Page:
06 January 2009

I thought horoscopes were supposed to predict the FUTURE.

My TVGuide horoscope prediction for this week of Jan. 5, 2009--almost exactly one year too late:

Gemini: A new interest or hobby will seize your imagination and refuse to let go--and may become a central part of your life over the next year. Don't worry about colleagues and loved ones who think you're wasting your time. What do they know? Not much!

(I am not kidding; this is really what it said.)

Ever since I first saw Om Shanti Om on December 9, 2007, it's been all-India, all-Hindi films, all the time*.  What more could I possibly be obsessed with?



*Well, except for the latest dvd seasons of Doctor Who, and Battlestar Galactica, and Smallville, and Chuck, and Dexter, and The Big Bang Theory, and Torchwood, and Heroes, and House, and Lost, and Ugly Betty and. . . .

Hindi Word of the Day Archives for December 2008

kaun? (who? which?)

jo (who, the one who, which [relative, not interrogative form])

jo koii (whoever; whichever, whatever)

jo kuch (whatever; whichever)

koii (some, any; someone)

koii nahiin (nobody, no one, not any)

koii na koii (someone or other)

har koii (everyone)

kuch (something, anything; some, any; a little, a few)

kuch kuch (somewhat, rather)

kuch aur (some more, something further; something different)

bahut kuch (a large amount)

kuch nahiin (nothing)

kuch na kuch (something or other; somewhat, a little)

sab kuch (everything)

kuch bhii (whatever; anything at all); kuch bhii nahiin (nothing at all)

manzil (stage of journey; story, floor; destination)

rasta (way, road)

mushkil (difficult, difficulty)

aaj (today)

aajkal (these days, nowadays)

har (each, every)

havaa (air, breeze)

faislaa (decision, judgement)

ruubaruu (face to face)

rishtaa (relationship, connection)

havaaii jahaaz (airplane)

baar (time, occasion); pahli baar (first time); ek baar (one time, on one occasion)

sadaa (ever, always, constantly)

samay (time)

saal, varsh, baras (year); san (year of calendar)



I am not a native Hindi speaker. The words I list are either ones I have picked up by watching Bollywood movies or from perusing my Hindi reference books, including Teach Yourself Beginner's Hindi Script, Teach Yourself Hindi Dictionary, Teach Yourself Hindi Complete Course, Living Language Hindi Complete Course, and best of all, the enormous Oxford Hindi-English Dictionary. Despite all these reference sources, it is still totally possible that I read something wrong or misunderstood it--so keep in mind that this list is made by someone who's only been watching Hindi movies on a regular basis since November 2007 and has no previous experience with the language.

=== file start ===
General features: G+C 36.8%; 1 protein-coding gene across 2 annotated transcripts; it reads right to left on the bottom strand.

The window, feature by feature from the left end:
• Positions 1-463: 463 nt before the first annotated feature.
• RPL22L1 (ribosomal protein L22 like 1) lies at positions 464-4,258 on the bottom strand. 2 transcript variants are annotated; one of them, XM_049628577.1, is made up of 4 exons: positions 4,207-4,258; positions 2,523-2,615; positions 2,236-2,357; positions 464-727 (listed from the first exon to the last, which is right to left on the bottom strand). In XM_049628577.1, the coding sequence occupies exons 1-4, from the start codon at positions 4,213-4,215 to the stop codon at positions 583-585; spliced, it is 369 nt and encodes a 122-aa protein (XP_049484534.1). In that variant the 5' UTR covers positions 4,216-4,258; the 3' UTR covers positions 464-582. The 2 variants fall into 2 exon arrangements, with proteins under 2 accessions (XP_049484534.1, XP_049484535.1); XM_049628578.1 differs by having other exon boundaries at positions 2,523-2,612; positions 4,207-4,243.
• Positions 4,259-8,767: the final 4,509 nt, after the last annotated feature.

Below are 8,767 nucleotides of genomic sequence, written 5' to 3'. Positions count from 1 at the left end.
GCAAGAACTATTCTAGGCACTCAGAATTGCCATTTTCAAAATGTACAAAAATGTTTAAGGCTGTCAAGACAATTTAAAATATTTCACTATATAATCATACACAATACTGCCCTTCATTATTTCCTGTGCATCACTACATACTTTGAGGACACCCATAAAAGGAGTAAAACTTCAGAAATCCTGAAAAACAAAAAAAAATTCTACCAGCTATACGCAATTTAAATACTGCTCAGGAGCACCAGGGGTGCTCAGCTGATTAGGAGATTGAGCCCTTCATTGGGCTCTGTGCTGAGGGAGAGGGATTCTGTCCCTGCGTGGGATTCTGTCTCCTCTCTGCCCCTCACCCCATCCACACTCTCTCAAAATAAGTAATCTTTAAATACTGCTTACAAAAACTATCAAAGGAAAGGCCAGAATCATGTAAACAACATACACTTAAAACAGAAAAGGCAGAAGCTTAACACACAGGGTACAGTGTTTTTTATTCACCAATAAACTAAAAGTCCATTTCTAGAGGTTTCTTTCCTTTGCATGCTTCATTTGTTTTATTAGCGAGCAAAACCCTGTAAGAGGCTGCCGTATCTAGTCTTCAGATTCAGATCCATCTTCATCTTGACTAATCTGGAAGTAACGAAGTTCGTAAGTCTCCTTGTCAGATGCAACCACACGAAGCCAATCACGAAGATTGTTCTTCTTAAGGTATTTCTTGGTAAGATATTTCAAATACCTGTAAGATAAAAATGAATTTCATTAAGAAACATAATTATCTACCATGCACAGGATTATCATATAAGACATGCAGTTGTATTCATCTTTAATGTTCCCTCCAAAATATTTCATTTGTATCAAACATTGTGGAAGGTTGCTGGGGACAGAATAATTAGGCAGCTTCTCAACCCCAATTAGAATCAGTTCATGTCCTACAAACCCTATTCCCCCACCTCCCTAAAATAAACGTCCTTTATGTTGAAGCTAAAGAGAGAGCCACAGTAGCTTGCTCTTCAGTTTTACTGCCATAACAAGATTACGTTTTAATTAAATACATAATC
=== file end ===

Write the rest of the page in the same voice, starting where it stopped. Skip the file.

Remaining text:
02 January 2009

Kyun? Ho Gaya Na

I knew this movie was a romance, and that's about it. The Netflix summary describes the two leads, Aishwarya Rai and Vivek Oberoi, as "cinematic lovebirds," which somehow struck me as funny. But there seem to be very few reviews of it out on the internet (admittedly, I didn't look very hard). Because of this, I'm actually going to include a plot synopsis this time.

Arjun (Vivek), wants his parents to arrange his marriage for him because he thinks that love is full of deceit and creates nothing but problems, and that promises are made to be broken, and so on. He thinks if it's arranged, he doesn't have to worry about all that. And besides, an arranged marriage was good enough for his parents and grandparents! He lays this all out in the first song, which takes place at a two-story, log cabin-type sports bar that reminds me of the bar in Crouching Tiger, Hidden Dragon.

Meanwhile, Aishwarya, during the same song, is hanging out with two friends at home, singing about how she only wants to marry for love. (I've returned the movie already, and am writing most of this review from memory, so I'm not entirely sure, but I think those two friends appear only in this song and then are never seen again. Strange.)

*****Music review interjection: I didn't like this first song at all. I think they tried to make it into some sort of Russian folk song, with a lot of stringed instruments, but it just ended up sounding too . . . Christmassy. And bad. It made me want to hand back my imaginary unofficial Shankar-Ehsaan-Loy fan club badge.

The actual Russian-style dancing was all right (yes, there was that), but the music was not good. Watch at your own risk:

Pyar Mein Sau Uljhanne Hai

Ugh. But this song was a hit, apparently.

Anyways, back to the plot. Arjun is shown to be impetuous, impulsive, and irresponsible:

  • He has just participated in a car race against his mother's wishes and without her knowledge.
  • He lost the race by trying to overtake his friend and competitor, but he spun out instead. After the race, his friend told him, "You lost because you were trying too hard to beat me, while I won because I focused on finishing first."